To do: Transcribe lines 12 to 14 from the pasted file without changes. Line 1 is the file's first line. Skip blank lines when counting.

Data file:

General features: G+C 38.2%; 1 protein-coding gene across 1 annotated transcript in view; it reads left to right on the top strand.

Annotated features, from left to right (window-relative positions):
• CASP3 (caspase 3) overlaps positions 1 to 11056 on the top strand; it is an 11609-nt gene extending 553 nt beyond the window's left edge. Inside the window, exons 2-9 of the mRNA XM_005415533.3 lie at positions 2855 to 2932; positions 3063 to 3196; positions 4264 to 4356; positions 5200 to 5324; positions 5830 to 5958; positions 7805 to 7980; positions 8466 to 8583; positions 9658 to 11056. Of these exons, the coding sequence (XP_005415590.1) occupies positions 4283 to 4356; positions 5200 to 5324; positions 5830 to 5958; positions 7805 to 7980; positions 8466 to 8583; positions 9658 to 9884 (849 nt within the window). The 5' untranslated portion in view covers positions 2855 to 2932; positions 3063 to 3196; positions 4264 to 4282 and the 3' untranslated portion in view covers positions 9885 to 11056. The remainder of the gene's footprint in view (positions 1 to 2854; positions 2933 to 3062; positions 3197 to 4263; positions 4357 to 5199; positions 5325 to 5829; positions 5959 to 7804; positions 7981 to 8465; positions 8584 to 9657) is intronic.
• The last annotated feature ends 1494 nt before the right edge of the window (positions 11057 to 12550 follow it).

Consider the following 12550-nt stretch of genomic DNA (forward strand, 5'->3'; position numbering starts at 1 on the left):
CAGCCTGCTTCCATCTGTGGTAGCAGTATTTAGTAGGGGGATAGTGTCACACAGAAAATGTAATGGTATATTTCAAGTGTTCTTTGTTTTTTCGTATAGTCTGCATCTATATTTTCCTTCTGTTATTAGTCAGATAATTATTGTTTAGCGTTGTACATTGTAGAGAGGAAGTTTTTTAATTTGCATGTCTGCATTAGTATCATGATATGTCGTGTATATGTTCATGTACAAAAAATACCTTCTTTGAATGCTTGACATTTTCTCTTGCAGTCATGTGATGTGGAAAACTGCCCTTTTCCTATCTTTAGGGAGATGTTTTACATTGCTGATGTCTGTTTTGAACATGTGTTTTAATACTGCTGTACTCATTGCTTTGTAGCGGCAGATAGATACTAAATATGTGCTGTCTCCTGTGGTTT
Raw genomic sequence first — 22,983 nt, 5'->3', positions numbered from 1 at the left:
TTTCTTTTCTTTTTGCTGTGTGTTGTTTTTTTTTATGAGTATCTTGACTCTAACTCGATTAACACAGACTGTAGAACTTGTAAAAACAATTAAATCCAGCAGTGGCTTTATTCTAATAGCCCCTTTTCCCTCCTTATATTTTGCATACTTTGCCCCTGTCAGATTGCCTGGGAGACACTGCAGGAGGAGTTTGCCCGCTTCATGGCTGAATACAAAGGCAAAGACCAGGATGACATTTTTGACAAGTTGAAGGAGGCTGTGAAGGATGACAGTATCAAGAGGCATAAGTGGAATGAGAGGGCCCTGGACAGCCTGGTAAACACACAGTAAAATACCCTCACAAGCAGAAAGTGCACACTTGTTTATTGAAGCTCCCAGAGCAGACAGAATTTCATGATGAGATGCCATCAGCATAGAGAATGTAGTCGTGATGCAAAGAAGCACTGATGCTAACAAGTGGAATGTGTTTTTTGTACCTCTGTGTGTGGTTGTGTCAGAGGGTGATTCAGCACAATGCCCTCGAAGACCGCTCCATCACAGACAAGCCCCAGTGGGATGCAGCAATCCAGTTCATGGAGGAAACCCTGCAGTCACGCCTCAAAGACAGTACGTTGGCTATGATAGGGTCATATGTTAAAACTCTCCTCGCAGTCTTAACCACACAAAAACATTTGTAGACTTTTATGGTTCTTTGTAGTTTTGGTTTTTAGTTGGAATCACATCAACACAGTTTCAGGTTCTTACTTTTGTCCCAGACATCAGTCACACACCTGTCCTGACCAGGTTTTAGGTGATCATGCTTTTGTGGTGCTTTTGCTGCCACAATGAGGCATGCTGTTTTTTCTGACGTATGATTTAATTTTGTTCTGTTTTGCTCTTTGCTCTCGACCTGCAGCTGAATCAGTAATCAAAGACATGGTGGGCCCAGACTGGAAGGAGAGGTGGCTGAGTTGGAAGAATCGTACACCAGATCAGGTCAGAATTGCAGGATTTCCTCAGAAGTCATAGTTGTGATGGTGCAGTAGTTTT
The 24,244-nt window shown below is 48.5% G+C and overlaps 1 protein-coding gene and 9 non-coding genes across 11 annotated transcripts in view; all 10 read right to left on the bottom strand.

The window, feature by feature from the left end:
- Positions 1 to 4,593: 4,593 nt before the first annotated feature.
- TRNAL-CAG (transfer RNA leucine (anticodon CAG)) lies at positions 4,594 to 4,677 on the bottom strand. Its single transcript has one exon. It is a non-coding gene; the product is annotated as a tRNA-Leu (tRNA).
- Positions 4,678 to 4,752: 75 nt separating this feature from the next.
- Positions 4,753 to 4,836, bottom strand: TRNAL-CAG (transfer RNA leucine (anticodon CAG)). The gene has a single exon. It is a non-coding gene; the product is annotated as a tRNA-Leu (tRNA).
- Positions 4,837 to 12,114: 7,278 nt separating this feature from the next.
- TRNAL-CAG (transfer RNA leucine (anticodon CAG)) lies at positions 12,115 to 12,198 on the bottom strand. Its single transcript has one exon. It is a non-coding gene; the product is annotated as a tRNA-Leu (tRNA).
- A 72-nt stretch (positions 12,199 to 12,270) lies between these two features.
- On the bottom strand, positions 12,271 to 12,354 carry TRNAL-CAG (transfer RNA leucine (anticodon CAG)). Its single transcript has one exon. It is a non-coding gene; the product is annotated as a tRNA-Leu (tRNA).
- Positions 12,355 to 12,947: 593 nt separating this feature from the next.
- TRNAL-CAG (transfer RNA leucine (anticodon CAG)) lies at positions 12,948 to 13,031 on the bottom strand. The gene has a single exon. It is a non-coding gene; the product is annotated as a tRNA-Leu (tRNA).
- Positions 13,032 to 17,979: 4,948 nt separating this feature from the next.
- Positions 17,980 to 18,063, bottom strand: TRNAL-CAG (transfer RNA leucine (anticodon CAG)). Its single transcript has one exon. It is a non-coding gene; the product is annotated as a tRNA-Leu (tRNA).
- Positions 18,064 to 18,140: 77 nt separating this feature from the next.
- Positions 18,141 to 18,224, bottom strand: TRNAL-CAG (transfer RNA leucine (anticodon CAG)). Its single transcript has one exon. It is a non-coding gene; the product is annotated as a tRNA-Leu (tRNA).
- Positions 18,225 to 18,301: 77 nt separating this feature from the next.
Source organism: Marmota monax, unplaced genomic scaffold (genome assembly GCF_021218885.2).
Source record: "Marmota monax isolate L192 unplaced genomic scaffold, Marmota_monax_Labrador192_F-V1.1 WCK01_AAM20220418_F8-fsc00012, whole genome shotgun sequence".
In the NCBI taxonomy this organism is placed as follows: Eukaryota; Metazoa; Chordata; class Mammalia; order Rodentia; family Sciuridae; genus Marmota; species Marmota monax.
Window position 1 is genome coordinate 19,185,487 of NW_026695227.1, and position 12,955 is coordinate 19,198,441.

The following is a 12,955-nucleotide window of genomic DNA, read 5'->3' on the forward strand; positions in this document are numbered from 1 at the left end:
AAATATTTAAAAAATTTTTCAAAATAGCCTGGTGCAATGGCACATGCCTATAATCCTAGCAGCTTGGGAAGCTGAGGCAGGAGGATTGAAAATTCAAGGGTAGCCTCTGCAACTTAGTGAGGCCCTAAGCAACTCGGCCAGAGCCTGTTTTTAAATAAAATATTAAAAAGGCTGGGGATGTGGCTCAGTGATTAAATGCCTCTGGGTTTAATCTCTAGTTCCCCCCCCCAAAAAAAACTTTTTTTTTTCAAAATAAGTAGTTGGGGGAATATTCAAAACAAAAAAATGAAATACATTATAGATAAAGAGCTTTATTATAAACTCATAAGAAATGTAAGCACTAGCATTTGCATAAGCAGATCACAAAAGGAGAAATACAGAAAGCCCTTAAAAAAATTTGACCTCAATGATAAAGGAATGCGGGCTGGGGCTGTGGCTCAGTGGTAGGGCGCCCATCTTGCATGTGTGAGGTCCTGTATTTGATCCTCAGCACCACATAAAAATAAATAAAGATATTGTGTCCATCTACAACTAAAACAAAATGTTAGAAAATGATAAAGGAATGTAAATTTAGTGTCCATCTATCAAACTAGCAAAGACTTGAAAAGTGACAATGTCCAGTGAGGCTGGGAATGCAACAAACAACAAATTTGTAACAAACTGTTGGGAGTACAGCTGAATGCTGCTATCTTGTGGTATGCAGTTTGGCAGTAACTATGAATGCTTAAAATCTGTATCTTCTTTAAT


- TRNAL-CAG (transfer RNA leucine (anticodon CAG)) lies at positions 4,594 to 4,677 on the bottom strand. Its single transcript has one exon. It is a non-coding gene; the product is annotated as a tRNA-Leu (tRNA).
- Positions 4,678 to 4,752: 75 nt separating this feature from the next.
- Positions 4,753 to 4,836, bottom strand: TRNAL-CAG (transfer RNA leucine (anticodon CAG)). The gene has a single exon. It is a non-coding gene; the product is annotated as a tRNA-Leu (tRNA).